Many of Europe's fishing fleets have the capacity to fish two to three times more than the sustainable level. This overcapacity has led to the current dire state of European fisheries. In European waters, the level of overfishing is higher than the global average, with an estimated 88% of European fish stocks in a poor state. Rather than solve this problem, the EU has progressively been increasing their capacity in seas beyond its own to meet the growing global demand for seafood and to keep their fleets in business. Several of Europe's largest vessels are currently operating in waters of some of the world's poorest nations through fisheries partnership agreements or joint ventures, undermining local food security by failing to adequately consider the local communities need for localfish as a source of protein and income.
For a period of five weeks between 24 February and 1 April 2010, the Greenpeace ship Arctic Sunrise sailed the waters of Mauritania and Senegal in an attempt to understand the scale and type of foreign fishing in the region. During this period, Greenpeace documented 126 fishing vessels (excluding canoes / pirogues) and four reefers (a refrigerated ship normally used for transporting fish). Of the 93 foreign vessels that have been documented, 61 were from the EU.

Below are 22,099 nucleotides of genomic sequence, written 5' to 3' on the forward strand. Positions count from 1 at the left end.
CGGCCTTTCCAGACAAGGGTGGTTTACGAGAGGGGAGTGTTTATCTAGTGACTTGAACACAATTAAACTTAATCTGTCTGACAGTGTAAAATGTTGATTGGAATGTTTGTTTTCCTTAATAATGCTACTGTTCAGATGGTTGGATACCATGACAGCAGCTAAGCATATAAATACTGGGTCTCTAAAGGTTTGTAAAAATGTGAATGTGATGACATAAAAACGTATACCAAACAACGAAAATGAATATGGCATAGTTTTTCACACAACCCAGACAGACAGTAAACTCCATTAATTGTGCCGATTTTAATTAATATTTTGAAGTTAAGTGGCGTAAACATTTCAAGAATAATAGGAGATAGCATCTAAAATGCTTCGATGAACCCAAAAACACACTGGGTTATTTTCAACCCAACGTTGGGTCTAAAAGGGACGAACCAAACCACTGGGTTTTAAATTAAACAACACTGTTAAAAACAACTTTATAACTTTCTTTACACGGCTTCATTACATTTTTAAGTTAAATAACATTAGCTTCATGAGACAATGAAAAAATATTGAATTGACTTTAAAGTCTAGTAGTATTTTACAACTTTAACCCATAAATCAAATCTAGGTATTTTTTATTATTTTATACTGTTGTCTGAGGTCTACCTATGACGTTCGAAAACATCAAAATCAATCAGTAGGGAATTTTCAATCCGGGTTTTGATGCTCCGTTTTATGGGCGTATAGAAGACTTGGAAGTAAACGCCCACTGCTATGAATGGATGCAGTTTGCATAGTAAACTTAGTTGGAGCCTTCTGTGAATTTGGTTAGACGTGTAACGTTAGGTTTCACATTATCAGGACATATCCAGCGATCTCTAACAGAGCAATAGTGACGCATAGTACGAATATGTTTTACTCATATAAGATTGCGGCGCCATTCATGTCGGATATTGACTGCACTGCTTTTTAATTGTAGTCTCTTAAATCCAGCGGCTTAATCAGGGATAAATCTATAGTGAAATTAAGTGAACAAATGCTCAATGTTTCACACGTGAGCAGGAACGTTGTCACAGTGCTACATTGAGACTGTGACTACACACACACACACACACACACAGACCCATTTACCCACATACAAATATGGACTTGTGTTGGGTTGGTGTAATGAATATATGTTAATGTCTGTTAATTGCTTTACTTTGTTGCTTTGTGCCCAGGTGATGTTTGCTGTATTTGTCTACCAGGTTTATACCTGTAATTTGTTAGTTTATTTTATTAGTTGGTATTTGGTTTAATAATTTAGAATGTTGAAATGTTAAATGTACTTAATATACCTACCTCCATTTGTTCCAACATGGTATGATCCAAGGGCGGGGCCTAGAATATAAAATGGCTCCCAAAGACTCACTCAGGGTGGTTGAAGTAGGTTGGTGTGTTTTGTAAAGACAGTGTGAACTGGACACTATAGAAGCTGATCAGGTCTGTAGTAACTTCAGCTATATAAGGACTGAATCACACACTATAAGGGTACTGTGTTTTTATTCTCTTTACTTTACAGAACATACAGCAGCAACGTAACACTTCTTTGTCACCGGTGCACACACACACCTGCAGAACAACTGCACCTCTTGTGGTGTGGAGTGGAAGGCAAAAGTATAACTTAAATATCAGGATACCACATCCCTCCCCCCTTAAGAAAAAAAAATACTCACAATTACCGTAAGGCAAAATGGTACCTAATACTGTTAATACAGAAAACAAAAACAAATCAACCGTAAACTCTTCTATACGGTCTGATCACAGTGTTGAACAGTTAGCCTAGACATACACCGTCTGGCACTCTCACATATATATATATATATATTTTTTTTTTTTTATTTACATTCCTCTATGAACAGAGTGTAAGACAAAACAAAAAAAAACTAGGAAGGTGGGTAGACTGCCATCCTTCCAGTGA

This Expedition Report provides a basic overview of the type of vessels encountered during the expedition, highlighting some of the problems of overfishing through specific examples.
According to views expressed by local fishermen in Senegal and Mauritania, a consequence of foreign operations in West Africa local fishing communities sees their own catch diminish and sees the destruction of local marine resources at the hands of foreign operators, while the communities themselves reap few if any of the benefits.
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